Out of the trunks of trees
The expression ‘up a gum tree’, suggests a project has come to a sticky end. I discovered this expression comes from Australia and refers to possums taking refuge up a Eucalyptus tree (gum tree) when they’re being hunted. Australia has many species of Eucalyptus including: white gum, E.alba; river red gum, E.candalensis; and Sydney blue gum, E.saligna.
Not surprisingly, gum trees earn their name from the
sticky substance that can be extracted from their bark,
called kino. This was once used by aborigines for healing
wounds and for curing toothache. Eucalyptus essential
oils are derived from the leaves of the Eucalyptus trees.
Another tree that can exude a sticky substance from its trunk is the wild cherry. During the war I discovered that I could obtain this fresh glue from a couple of wild cherry trees (probably Prunus avium) at the boom of our garden. It seemed to work for paper and small wooden models, taking a few days to set.
The rubber tree
A more widely used sticky substance is that from the Hevea brasliensis, beer known as the rubber tree. As the name suggests it is a native of Brazil but back in 1876 a British explorer, Henry Wickham, brought several thousand seeds back to Kew for germination. About 5 per cent were successfully propagated. These saplings were shipped to Ceylon, now Sri Lanka, and Malaysia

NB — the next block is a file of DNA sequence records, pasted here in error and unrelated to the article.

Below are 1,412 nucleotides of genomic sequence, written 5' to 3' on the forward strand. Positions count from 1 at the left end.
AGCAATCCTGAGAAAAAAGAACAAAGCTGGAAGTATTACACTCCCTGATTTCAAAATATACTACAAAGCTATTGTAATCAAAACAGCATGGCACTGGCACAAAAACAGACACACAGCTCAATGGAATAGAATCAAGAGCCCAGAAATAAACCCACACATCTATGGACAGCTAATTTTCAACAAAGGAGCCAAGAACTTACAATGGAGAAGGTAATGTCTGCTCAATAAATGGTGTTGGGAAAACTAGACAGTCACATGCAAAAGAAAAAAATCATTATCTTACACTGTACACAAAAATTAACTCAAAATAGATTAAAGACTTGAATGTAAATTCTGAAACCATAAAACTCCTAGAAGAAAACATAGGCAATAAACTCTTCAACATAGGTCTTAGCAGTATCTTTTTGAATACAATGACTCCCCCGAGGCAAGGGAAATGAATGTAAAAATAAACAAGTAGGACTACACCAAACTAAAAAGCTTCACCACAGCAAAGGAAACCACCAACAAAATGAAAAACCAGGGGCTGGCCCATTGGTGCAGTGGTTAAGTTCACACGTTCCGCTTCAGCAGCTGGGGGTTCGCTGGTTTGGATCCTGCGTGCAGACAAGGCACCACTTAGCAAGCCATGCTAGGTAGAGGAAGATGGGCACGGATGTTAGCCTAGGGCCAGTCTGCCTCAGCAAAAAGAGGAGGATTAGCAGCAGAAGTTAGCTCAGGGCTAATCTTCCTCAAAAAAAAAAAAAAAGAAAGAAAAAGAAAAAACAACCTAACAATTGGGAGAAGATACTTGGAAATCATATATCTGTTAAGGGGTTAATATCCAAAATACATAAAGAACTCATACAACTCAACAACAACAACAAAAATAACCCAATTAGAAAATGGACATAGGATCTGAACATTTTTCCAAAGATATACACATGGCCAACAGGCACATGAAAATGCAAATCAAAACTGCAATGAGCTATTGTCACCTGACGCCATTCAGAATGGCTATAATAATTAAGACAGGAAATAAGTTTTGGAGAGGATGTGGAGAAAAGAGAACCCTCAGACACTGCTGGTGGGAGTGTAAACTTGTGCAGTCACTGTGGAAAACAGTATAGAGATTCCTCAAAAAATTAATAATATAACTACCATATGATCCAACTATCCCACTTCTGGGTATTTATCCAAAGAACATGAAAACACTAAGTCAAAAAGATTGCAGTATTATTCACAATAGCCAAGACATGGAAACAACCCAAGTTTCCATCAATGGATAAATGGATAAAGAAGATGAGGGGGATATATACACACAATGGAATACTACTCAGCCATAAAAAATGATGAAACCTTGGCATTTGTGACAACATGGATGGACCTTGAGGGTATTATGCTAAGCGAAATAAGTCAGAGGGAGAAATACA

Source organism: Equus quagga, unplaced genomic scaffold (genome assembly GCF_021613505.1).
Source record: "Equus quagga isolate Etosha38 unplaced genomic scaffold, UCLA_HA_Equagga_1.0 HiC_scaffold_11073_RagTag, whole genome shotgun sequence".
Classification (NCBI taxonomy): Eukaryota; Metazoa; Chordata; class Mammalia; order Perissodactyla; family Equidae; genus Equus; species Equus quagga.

"The word rubber was initially derived from its ability to rub out pencil marks. However, its use became much more significant in the development of cart and car tyres."
The sticky substance from these trees is latex. It's found between the thin bark and the cambium, so is not strictly the sap which runs inside the cambium layer. The latex is drawn off by tappers who cut a thin, shallow slice off the outer bark and collect the white liquid daily. This latex is then vulcanised to form rubber.
The word rubber was initially derived from its ability to rub out pencil marks. However, its use became much more significant in the development of cart and car tyres, firstly as a solid rubber tyre and then from the late 1880s as a pneumatic tyre (Dunlop). When Malaya was overrun by Japan during the Second World War, there was a serious shortage of rubber. Tyres were used until they were worn down to smooth rubber, re-treaded and used again, punctures were common so people soon learnt how to repair the inner tube!
Another substance, which comes from the bark of a tree and was once very valuable is Cinnamon. Cinnamon zeylanicum trees, grown mainly in Sri Lanka, are pollarded and the twigs are cut, outer bark is removed and the wet, sticky inner bark is dried before rolling into the quills sold in supermarkets.
Not a sticky substance, but worth a mention, is cork. This is the outer bark of Quercus suber, Cork Oak, which grows particularly well in Portugal. The outer bark, about 25mm thick, is cut off every 10 years or so and rolled into sheets for making into bottlle corks, flooring and insulation materials.
Let us not forget the Sugar Maple, Acer saccharum, the national tree of Canada. The production of Maple Syrup is relatively simple. The trees are drilled, a small tube inserted, tapped, and the watery sap collected. This is boiled off and filtered to provide Maple Syrup. About 10 gallons of sap produces one gallon of syrup. It sounds easy but a lot of trees are required and a lot of boiling!